More money for ASIO won't fix security problem: Ludlam

Real issue is organisational accountability of intelligence and law enforcement agencies, says Greens Senator

The Australian Greens have called for an investigation into how an ASIO building site contractor’s system was hacked and documents including floor plans were stolen.

According to an ABC Four Corners report which aired 27 May, the hack was traced to a server in China. The hackers also netted details of the Canberra building’s communication cabling layouts, server locations and security systems.

Shadow Attorney-General George Brandis said the government needed to properly resource all national security agencies to counter cyber attacks, amid reports that recent public service efficiency measures have undermined agencies' capabilities.

However, Greens communications spokesperson, Senator Scott Ludlam, told Computerworld Australia that handing more money to ASIO to solve the security issue would not work.

“ASIO’s budget has quadrupled since 2001 and their staffing has tripled. This is an agency that is vastly better resourced than it was during the entire period of the Cold War when espionage was at its height,” he said.

“The issue does not need to be elevated to the level of a moral panic.”

According to Ludlam, ASIO’s new building had already gone over budget by $200 million.

He said the real issue was organisational accountability of intelligence and law enforcement agencies, including what precautions subcontractors take to protect secure information.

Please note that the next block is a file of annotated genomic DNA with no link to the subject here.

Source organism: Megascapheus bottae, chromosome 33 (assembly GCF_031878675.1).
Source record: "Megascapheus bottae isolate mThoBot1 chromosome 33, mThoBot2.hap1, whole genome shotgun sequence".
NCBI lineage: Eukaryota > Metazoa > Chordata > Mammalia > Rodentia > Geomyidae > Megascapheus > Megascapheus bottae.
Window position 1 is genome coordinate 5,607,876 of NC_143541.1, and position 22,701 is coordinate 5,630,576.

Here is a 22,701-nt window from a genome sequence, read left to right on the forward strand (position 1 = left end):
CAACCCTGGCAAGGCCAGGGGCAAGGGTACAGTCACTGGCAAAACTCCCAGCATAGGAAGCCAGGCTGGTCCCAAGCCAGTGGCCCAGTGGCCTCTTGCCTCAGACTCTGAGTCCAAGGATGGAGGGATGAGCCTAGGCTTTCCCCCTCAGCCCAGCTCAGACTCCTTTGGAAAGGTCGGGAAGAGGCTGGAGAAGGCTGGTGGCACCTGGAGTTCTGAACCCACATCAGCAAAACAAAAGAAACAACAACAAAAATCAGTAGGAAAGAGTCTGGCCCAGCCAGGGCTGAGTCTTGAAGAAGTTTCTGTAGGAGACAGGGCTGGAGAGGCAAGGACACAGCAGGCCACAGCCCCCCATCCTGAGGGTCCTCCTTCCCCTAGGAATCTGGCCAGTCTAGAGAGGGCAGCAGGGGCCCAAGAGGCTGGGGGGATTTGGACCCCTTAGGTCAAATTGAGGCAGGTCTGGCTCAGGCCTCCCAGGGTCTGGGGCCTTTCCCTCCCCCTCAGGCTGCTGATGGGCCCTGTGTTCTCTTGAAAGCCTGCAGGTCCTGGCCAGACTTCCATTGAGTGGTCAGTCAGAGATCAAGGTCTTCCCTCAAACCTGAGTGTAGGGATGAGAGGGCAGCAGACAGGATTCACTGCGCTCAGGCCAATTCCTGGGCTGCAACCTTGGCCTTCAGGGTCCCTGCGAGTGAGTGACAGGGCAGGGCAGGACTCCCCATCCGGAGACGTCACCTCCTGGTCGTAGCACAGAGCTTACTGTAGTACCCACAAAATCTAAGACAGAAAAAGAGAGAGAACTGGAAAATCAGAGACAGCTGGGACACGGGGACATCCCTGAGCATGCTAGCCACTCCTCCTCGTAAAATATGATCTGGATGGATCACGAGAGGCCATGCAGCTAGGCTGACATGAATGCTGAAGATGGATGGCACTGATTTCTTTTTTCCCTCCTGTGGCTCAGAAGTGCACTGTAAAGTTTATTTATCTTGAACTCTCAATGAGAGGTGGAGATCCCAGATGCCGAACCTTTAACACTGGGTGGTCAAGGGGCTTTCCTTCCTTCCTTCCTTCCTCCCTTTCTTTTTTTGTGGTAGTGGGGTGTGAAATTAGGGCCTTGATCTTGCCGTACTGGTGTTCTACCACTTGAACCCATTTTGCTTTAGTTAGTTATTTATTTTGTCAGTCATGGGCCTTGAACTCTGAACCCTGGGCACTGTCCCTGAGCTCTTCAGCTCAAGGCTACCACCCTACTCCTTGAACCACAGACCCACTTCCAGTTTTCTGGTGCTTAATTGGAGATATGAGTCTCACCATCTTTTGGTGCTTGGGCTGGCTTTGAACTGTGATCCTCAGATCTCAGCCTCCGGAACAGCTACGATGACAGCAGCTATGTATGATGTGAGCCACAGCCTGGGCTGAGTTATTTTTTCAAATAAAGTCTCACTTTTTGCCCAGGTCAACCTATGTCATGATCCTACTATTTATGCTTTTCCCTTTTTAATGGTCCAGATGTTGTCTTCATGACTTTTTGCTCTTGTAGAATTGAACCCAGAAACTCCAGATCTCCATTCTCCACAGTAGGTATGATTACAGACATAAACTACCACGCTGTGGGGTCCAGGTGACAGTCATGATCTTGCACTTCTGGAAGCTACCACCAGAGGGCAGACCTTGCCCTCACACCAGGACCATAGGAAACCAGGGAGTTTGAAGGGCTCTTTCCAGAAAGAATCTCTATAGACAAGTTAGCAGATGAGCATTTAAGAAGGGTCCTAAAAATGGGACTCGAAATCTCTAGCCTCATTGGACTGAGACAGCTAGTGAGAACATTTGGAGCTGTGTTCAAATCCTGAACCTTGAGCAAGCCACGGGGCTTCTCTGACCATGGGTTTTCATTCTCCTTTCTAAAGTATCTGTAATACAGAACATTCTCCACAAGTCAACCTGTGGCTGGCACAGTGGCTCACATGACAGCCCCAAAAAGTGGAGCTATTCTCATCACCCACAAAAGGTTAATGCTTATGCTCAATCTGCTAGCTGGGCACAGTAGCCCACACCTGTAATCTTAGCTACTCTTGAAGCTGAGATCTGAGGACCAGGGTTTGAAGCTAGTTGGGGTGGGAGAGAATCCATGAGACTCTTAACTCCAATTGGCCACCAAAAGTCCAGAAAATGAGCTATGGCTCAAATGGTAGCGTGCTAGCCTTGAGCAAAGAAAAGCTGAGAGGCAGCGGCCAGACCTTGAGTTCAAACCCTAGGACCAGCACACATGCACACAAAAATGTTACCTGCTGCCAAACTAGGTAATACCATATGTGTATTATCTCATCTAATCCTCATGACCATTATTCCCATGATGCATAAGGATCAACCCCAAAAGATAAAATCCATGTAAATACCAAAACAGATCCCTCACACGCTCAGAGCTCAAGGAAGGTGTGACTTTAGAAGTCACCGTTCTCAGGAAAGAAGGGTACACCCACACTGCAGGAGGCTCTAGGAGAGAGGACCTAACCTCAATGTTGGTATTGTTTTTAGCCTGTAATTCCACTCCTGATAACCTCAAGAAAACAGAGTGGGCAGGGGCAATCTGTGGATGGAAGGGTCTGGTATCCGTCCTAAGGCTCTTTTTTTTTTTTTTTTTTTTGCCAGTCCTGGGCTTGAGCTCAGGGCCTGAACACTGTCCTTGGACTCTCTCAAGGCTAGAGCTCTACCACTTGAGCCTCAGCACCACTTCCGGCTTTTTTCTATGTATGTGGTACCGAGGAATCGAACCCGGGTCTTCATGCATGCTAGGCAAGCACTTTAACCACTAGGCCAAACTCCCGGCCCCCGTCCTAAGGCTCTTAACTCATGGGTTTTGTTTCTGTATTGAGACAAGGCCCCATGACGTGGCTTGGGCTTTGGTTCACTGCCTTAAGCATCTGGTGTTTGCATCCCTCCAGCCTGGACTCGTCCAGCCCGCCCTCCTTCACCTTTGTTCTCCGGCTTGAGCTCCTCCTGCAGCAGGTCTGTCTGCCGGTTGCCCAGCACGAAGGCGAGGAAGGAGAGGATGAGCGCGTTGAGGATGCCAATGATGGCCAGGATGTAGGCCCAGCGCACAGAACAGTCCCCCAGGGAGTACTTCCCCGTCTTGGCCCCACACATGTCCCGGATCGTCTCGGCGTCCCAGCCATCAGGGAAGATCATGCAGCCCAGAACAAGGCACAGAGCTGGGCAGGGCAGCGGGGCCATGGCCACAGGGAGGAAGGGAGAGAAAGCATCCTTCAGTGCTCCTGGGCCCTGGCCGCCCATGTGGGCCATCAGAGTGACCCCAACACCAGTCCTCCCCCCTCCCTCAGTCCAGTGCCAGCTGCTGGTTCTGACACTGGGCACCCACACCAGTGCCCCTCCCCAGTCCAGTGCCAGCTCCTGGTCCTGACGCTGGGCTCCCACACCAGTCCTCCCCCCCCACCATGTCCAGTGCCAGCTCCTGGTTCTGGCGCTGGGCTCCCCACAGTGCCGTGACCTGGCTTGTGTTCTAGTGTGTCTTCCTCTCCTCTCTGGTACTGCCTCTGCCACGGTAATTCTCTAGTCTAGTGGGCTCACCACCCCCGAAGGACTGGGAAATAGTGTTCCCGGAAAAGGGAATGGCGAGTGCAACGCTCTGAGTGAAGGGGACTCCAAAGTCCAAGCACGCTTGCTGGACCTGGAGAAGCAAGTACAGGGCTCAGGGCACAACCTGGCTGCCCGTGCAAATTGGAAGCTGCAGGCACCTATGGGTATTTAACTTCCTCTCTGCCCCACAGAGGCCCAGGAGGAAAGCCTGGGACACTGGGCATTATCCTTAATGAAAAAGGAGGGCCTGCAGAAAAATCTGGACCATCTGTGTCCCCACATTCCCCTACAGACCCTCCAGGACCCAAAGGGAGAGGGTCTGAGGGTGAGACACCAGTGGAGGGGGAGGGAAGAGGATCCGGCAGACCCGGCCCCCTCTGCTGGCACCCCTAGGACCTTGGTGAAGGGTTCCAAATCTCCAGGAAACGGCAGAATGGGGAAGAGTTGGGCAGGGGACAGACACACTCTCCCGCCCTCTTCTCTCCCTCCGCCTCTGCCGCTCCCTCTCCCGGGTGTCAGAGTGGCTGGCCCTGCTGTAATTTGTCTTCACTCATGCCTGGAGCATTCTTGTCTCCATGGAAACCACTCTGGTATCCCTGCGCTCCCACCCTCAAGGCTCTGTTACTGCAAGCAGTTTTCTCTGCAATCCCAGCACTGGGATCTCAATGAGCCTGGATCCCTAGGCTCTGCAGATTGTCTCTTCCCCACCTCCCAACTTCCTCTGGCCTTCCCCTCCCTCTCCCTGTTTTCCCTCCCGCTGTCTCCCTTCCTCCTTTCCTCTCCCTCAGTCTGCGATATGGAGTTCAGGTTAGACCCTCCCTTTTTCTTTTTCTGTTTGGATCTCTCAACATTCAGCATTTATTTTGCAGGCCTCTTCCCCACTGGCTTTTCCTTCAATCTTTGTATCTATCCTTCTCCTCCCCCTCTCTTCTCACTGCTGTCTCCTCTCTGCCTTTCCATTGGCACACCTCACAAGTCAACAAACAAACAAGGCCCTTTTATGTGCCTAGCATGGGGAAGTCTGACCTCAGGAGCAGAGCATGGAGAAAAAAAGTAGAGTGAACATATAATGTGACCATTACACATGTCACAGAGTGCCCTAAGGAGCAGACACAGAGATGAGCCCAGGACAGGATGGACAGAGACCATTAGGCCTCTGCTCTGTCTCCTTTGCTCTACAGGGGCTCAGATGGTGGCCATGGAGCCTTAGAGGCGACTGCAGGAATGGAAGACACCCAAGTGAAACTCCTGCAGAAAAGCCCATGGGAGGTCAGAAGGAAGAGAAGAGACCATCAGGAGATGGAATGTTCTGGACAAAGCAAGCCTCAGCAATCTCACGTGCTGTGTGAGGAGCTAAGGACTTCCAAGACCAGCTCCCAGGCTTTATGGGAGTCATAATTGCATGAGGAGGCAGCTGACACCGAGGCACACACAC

“States and corporates have been conducting espionage on each other as long as those institutions have existed,” Ludlam said.

“I think it would be foolish to assume that the Chinese are the only ones who conduct these sorts of activities, because clearly they are not.”

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Senator Bob Carr told Sky News that the government is "very alive" to emerging cyber-security threats but refused to confirm the ABC's specific claims on Tuesday.

"I won't comment on whether the Chinese have done what is being alleged or not," he said.

"I won't comment on matters of intelligence and security for the obvious reason: we don't want to share with the world and potential aggressors what we know about what they might be doing, and how they might be doing it."

Follow Hamish Barwick on Twitter: @HamishBarwick

Follow Computerworld Australia on Twitter: @ComputerworldAU, or take part in the Computerworld conversation on LinkedIn: Computerworld Australia

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